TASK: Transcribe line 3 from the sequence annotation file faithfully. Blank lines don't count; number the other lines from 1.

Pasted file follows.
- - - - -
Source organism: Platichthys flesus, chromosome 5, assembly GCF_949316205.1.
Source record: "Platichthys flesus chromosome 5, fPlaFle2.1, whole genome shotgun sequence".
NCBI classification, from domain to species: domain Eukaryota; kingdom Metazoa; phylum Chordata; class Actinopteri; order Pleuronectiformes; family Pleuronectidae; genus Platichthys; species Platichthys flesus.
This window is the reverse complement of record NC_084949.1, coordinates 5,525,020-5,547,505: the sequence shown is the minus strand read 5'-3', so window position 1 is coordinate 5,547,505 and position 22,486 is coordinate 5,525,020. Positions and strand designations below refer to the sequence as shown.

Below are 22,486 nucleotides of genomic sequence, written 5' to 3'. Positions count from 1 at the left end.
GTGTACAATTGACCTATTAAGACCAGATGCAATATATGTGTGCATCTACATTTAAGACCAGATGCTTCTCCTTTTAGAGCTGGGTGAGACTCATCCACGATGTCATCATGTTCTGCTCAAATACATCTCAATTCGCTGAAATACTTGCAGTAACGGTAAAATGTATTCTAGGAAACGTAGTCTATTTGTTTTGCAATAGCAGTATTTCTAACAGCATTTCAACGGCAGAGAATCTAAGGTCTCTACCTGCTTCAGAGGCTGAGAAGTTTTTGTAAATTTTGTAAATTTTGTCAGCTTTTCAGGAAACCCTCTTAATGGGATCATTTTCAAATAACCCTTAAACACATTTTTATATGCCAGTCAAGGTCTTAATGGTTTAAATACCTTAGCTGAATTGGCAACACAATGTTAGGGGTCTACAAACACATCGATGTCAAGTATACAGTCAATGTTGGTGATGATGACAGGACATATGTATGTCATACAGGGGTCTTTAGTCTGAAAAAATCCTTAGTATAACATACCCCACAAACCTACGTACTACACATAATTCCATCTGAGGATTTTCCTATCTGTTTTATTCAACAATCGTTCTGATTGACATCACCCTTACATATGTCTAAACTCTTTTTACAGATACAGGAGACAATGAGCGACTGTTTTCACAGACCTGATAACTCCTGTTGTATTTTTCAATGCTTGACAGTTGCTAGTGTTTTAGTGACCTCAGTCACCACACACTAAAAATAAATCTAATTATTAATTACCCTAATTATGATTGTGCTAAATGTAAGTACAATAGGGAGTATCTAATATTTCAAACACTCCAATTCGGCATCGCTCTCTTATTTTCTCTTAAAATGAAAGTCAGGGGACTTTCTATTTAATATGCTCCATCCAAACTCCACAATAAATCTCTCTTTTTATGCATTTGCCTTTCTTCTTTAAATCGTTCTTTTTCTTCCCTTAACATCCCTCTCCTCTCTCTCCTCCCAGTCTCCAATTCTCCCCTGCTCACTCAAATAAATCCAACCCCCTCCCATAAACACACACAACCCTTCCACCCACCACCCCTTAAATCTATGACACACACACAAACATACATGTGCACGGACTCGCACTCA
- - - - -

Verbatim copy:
NCBI classification, from domain to species: domain Eukaryota; kingdom Metazoa; phylum Chordata; class Actinopteri; order Pleuronectiformes; family Pleuronectidae; genus Platichthys; species Platichthys flesus.